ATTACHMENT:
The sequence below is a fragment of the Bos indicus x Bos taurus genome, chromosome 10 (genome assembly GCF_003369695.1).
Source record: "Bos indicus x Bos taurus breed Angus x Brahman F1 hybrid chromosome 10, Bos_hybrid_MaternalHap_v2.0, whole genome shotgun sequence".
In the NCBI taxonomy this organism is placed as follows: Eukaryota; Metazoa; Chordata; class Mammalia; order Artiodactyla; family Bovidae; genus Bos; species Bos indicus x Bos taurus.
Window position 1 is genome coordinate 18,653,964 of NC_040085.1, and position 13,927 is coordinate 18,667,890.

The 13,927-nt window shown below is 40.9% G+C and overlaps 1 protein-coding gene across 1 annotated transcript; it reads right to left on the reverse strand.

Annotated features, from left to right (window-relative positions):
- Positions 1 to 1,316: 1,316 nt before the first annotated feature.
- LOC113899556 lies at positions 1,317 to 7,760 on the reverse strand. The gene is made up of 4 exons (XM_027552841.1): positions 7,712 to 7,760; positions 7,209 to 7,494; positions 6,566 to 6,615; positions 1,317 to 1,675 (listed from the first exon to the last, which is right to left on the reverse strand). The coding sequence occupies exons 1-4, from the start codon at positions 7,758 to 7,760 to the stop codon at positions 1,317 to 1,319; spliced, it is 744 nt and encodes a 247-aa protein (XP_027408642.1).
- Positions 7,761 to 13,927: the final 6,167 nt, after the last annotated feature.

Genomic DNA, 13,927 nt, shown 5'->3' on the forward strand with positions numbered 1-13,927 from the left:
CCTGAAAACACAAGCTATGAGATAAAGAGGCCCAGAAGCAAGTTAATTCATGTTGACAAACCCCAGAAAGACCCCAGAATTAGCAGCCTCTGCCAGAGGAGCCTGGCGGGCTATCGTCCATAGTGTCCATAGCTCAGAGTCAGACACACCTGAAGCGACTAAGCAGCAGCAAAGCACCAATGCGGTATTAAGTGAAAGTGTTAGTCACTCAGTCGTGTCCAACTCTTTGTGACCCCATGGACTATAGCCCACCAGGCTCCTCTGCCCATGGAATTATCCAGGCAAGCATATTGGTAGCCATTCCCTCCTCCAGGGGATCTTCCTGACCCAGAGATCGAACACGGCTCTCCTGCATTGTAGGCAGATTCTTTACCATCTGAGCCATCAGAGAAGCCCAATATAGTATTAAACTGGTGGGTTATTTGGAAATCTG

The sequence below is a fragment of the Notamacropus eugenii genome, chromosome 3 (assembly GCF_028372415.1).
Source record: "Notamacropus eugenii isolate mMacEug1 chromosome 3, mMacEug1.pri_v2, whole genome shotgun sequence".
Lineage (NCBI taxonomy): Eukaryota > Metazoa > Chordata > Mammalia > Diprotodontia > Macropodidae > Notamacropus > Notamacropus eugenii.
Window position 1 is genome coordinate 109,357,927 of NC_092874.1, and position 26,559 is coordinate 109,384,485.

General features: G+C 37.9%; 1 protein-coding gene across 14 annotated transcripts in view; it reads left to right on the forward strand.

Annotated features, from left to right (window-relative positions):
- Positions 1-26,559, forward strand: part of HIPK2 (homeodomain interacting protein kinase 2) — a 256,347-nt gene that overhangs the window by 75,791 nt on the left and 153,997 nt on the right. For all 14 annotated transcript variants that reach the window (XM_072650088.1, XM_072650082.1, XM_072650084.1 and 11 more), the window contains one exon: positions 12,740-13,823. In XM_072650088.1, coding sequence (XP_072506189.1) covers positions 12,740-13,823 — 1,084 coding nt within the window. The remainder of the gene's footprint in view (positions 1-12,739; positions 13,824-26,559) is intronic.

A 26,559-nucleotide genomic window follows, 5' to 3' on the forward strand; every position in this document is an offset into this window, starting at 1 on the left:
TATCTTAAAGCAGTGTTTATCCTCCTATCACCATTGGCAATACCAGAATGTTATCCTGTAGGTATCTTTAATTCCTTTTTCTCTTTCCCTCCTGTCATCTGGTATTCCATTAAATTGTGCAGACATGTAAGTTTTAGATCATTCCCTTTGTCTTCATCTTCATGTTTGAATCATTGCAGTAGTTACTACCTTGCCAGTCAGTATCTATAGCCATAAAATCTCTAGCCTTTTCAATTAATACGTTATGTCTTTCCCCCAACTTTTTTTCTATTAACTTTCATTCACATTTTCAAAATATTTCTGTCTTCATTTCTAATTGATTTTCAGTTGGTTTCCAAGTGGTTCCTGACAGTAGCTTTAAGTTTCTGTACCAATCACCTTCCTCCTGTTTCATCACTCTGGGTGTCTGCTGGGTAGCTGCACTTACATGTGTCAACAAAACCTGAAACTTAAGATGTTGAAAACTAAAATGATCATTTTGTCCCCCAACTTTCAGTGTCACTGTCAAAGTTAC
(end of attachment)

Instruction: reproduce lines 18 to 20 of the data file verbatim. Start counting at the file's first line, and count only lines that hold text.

- Positions 1-26,559, forward strand: part of HIPK2 (homeodomain interacting protein kinase 2) — a 256,347-nt gene that overhangs the window by 75,791 nt on the left and 153,997 nt on the right. For all 14 annotated transcript variants that reach the window (XM_072650088.1, XM_072650082.1, XM_072650084.1 and 11 more), the window contains one exon: positions 12,740-13,823. In XM_072650088.1, coding sequence (XP_072506189.1) covers positions 12,740-13,823 — 1,084 coding nt within the window. The remainder of the gene's footprint in view (positions 1-12,739; positions 13,824-26,559) is intronic.

A 26,559-nucleotide genomic window follows, 5' to 3' on the forward strand; every position in this document is an offset into this window, starting at 1 on the left:
TATCTTAAAGCAGTGTTTATCCTCCTATCACCATTGGCAATACCAGAATGTTATCCTGTAGGTATCTTTAATTCCTTTTTCTCTTTCCCTCCTGTCATCTGGTATTCCATTAAATTGTGCAGACATGTAAGTTTTAGATCATTCCCTTTGTCTTCATCTTCATGTTTGAATCATTGCAGTAGTTACTACCTTGCCAGTCAGTATCTATAGCCATAAAATCTCTAGCCTTTTCAATTAATACGTTATGTCTTTCCCCCAACTTTTTTTCTATTAACTTTCATTCACATTTTCAAAATATTTCTGTCTTCATTTCTAATTGATTTTCAGTTGGTTTCCAAGTGGTTCCTGACAGTAGCTTTAAGTTTCTGTACCAATCACCTTCCTCCTGTTTCATCACTCTGGGTGTCTGCTGGGTAGCTGCACTTACATGTGTCAACAAAACCTGAAACTTAAGATGTTGAAAACTAAAATGATCATTTTGTCCCCCAACTTTCAGTGTCACTGTCAAAGTTAC